July 26, 2007

Yeagley, the phony "American Indian" victim

from the Bad Eagle journal

Today there is a great topic on the national call-in radio program Native America Calling. It is called “Don’t Speak For Us” and it’s all about the David Yeagley’s of America, and how these opportunist Indians of unverified lineage are misinforming the public on Native history and culture. While Indians are swimming around in the cosmopolitan waters of today’s American culture, the Yeagley’s are out there peeing in the pool.

NAC (Thursday, July 26, 2007) — Don’t Speak For Us: Non-Native authors, scholars, filmmakers, anthropologists, scientists, lobbyists and government officials often seize opportunities to speak on behalf of Natives. This leads to controversy over accuracy, interpretation, legitimacy, and in some cases, false representation of Native people. What consequences does this present? Our guests are John Trudell, activist/artist from the Santee Sioux Tribe and Hanay Geiogamah, a Kiowa professor at UCLA’s School of Theater, Film and Television.
Yeagley, the anti-Indian, dishonors Americans Indians seemingly at every turn of a phrase. He claims removing so-called “Indian” mascots amounts to a modern-day cultural genocide against “Indians,” but fails to see the mascots as harmful to Native People. Yeagley wrongly argues that preserving (even “making more”) mascots is the thing to do, but again he conversely dishonors Natives as a result.

However Yeagley is simply playing “the victim” yet again; Yeagley falsely behaves as if he were personally worried that Native people will be forgotten if these inaccurate “Indian” mascots are erased. Sometimes Yeagley will argue that removing mascots will erase whatever is left of the “dying” Native cultures, but fails to point out that so-called “Indian mascots” only represent fake “Indians,” phony “Indian dances” and make-believe “Indian cultures.”

Even further, Yeagley’s false victim stance is generally meaningless for American patriotism as well, because retiring fake “Indian” mascots does not harm any portion of American culture, but only serves to improve it. Would America “fall” if all the fake “Indian” mascots were retired? No. Yeagley’s pro-mascot chatter is wholly without merit, both from an Indian standpoint and an American one.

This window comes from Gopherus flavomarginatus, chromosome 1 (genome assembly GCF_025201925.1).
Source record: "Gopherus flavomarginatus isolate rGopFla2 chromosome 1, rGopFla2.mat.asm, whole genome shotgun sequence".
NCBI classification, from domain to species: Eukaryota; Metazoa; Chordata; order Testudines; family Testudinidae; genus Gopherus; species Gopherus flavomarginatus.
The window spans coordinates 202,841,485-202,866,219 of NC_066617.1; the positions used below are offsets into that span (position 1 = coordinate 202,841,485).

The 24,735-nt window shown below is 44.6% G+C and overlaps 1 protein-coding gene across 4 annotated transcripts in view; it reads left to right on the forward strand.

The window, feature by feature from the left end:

Yeagley loves to pontificate about the taming of the West by nature of white superiority, but the facts send Yeagley’s ideas off to Neverland. To learn more about the truth of the takeover of Indian lands, I suggest a book far superior to any of Yeagley’s blear-witted ranting.
New Indians, Old Wars by Elizabeth Cook-Lynn Addressing Native American Studies' past, present, and future, the essays in New Indians, Old Wars tackle the discipline head-on, presenting a radical revision of the popular view of the American West in the process. Instead of luxuriating in its past glories or accepting the widespread historians' view of the West as a shared place, Elizabeth Cook-Lynn argues that it should be fundamentally understood as stolen.

Firmly grounded in the reality of a painful past, Cook-Lynn understands the story of the American West as teaching the political language of land theft and tyranny. She argues that to remedy this situation, Native American studies must be considered and pursued as its own discipline, rather than as a subset of history or anthropology. She makes an impassioned claim that such a shift, not merely an institutional or theoretical change, could allow Native American studies to play an important role in defending the sovereignty of indigenous nations today.

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